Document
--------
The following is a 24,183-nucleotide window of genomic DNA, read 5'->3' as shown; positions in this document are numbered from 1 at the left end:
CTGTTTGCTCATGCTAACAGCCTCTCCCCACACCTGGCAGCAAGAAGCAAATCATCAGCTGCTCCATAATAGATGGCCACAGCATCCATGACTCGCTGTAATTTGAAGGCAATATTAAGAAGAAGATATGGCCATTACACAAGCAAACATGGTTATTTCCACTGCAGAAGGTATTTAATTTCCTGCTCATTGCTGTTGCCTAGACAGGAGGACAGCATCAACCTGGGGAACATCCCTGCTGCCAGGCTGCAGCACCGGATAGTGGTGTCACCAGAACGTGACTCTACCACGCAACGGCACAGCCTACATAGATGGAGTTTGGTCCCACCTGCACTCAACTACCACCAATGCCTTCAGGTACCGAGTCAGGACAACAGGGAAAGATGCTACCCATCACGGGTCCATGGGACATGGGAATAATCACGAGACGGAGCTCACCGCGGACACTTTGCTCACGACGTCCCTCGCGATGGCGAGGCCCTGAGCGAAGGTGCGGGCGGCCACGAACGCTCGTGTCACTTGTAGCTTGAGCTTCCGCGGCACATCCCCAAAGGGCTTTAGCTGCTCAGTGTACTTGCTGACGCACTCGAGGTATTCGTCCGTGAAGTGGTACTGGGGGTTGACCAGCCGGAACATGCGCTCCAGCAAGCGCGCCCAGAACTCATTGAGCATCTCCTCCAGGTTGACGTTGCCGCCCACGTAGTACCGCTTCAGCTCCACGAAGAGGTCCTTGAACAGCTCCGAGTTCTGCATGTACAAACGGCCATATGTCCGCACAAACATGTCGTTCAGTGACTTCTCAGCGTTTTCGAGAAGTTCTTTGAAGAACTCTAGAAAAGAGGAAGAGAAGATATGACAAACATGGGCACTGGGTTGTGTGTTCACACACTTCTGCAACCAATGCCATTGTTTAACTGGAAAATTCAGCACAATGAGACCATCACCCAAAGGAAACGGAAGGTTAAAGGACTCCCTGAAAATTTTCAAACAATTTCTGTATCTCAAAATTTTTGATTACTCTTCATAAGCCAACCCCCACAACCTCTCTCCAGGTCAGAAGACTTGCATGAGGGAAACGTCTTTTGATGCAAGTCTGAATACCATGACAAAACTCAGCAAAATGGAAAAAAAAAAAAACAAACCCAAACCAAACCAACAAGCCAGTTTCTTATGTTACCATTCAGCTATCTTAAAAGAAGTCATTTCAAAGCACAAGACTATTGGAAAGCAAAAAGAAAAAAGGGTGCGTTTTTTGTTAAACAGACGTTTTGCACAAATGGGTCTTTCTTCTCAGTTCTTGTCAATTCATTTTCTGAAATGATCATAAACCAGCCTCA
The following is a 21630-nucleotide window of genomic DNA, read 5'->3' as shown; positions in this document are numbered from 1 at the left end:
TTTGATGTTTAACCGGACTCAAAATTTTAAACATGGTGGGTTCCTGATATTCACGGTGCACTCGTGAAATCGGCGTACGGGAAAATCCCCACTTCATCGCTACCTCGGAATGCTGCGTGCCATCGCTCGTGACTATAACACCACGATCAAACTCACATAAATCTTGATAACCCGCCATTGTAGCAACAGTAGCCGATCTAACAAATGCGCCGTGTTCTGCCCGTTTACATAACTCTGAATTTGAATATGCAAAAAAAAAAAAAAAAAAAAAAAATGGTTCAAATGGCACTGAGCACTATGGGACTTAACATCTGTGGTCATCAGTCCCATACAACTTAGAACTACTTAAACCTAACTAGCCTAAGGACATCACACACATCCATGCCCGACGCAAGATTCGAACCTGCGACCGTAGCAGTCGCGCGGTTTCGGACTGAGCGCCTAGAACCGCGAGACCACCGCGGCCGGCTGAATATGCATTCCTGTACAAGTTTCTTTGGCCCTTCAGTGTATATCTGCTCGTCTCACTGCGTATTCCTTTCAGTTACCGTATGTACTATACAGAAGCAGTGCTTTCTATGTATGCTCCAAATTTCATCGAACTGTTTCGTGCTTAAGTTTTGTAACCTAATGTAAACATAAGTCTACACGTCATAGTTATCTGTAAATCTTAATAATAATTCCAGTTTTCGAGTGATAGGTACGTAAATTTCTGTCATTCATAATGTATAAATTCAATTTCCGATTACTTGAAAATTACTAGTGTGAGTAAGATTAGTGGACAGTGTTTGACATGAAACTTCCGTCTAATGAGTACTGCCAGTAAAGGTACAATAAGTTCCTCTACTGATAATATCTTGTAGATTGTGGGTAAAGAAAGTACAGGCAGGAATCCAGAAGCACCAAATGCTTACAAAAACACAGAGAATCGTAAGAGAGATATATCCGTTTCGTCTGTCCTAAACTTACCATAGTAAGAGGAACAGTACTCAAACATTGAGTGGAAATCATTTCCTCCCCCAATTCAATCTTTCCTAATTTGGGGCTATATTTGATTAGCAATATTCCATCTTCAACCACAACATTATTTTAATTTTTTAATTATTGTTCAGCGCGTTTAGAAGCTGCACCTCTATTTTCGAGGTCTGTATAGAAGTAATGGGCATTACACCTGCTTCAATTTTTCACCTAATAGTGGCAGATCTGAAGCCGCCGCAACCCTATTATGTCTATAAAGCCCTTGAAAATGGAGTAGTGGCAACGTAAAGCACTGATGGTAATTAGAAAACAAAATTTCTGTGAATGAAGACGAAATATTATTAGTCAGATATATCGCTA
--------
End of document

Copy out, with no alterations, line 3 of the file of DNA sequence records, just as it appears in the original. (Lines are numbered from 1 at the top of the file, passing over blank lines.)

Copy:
The following is a 21630-nucleotide window of genomic DNA, read 5'->3' as shown; positions in this document are numbered from 1 at the left end: